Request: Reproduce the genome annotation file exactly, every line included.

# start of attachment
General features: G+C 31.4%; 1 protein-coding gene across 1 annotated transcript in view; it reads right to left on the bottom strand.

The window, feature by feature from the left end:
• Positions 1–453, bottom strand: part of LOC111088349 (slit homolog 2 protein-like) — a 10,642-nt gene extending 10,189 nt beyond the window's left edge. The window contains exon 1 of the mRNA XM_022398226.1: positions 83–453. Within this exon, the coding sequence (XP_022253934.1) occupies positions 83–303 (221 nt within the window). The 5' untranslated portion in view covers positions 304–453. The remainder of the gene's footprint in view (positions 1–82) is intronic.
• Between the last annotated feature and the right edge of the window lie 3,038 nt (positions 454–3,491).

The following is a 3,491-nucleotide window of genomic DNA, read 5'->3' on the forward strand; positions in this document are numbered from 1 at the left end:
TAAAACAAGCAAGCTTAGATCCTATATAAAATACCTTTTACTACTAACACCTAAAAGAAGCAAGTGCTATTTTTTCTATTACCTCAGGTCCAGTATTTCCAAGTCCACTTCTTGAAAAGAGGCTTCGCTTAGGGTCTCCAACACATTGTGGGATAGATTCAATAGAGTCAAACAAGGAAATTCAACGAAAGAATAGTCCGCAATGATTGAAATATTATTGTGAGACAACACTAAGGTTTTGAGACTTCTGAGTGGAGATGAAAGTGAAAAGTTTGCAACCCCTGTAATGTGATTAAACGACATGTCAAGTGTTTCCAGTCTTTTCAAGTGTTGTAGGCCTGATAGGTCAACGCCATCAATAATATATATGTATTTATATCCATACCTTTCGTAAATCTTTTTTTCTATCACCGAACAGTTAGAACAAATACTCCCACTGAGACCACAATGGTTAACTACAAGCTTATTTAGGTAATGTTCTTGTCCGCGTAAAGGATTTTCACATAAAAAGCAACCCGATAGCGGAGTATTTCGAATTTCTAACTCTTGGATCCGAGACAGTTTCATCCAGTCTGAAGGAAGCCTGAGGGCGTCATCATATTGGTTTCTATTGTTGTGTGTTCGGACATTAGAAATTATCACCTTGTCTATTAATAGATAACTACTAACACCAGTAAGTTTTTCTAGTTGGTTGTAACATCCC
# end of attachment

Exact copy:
General features: G+C 31.4%; 1 protein-coding gene across 1 annotated transcript in view; it reads right to left on the bottom strand.

The window, feature by feature from the left end:
• Positions 1–453, bottom strand: part of LOC111088349 (slit homolog 2 protein-like) — a 10,642-nt gene extending 10,189 nt beyond the window's left edge. The window contains exon 1 of the mRNA XM_022398226.1: positions 83–453. Within this exon, the coding sequence (XP_022253934.1) occupies positions 83–303 (221 nt within the window). The 5' untranslated portion in view covers positions 304–453. The remainder of the gene's footprint in view (positions 1–82) is intronic.
• Between the last annotated feature and the right edge of the window lie 3,038 nt (positions 454–3,491).

The following is a 3,491-nucleotide window of genomic DNA, read 5'->3' on the forward strand; positions in this document are numbered from 1 at the left end:
TAAAACAAGCAAGCTTAGATCCTATATAAAATACCTTTTACTACTAACACCTAAAAGAAGCAAGTGCTATTTTTTCTATTACCTCAGGTCCAGTATTTCCAAGTCCACTTCTTGAAAAGAGGCTTCGCTTAGGGTCTCCAACACATTGTGGGATAGATTCAATAGAGTCAAACAAGGAAATTCAACGAAAGAATAGTCCGCAATGATTGAAATATTATTGTGAGACAACACTAAGGTTTTGAGACTTCTGAGTGGAGATGAAAGTGAAAAGTTTGCAACCCCTGTAATGTGATTAAACGACATGTCAAGTGTTTCCAGTCTTTTCAAGTGTTGTAGGCCTGATAGGTCAACGCCATCAATAATATATATGTATTTATATCCATACCTTTCGTAAATCTTTTTTTCTATCACCGAACAGTTAGAACAAATACTCCCACTGAGACCACAATGGTTAACTACAAGCTTATTTAGGTAATGTTCTTGTCCGCGTAAAGGATTTTCACATAAAAAGCAACCCGATAGCGGAGTATTTCGAATTTCTAACTCTTGGATCCGAGACAGTTTCATCCAGTCTGAAGGAAGCCTGAGGGCGTCATCATATTGGTTTCTATTGTTGTGTGTTCGGACATTAGAAATTATCACCTTGTCTATTAATAGATAACTACTAACACCAGTAAGTTTTTCTAGTTGGTTGTAACATCCC